Sometimes known as the Algerian iris (ht 50 cm), this is a Mediterranean rhizome that grows reasonably well in Sydney, though it thrives much better in inland NSW where the winters are colder and the summers drier (as illustrated in the second photo, below). Its main appeal is that is blooms in winter, the scented flowers appearing amidst the reedy, arching foliage. The buds are like tight scrolls, which unfurl to reveal the pretty flowers - which are mauve-blue in the species, but can be white, rich purple, silvery lavender, pink or darker blue in some of the cultivars. It grows best in a dry, sunny and well-drained position. Dry soil seems to be particularly important in summertime, and they seem to prefer alkaline conditions.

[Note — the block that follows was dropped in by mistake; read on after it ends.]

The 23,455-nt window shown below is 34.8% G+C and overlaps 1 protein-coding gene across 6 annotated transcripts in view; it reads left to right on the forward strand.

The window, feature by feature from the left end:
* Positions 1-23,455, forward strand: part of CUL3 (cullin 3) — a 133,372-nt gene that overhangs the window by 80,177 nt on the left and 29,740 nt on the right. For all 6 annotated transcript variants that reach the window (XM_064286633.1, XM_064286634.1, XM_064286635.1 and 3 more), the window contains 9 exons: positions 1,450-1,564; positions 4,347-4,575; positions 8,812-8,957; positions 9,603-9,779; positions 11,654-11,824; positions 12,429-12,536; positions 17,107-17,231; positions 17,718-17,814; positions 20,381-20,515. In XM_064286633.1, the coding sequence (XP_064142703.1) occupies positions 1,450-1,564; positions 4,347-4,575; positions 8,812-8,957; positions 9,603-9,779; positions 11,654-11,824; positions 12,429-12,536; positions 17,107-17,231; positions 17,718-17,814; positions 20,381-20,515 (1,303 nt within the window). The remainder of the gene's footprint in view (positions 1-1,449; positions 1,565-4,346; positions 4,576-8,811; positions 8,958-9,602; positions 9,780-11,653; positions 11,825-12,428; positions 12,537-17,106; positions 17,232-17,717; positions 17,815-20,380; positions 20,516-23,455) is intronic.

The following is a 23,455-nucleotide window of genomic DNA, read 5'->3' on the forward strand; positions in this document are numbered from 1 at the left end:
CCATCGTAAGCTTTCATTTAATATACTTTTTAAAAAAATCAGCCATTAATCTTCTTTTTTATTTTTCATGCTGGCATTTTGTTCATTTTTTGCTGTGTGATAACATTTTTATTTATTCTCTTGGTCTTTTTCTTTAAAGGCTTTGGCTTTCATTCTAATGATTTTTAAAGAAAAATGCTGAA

Some gardeners cut the foliage low in autumn so that the flowers (which have short stems) will be better displayed; often the leaves become very scruffy over summer so this does tidy the plant up. The plant will eventually form thick clumps, which should be divided (in autumn) only if they become hopelessly congested, as they prefer to be left alone. Snails may attack the flowers, so should be watched out for. The plant associates well with other dry-climate, Mediterranean plants, including lavender, rosemary, Artemisia species and wallflowers, as long as they are not overshadowed by these taller plants. The flowers can be picked for vases indoors, just as they start to open.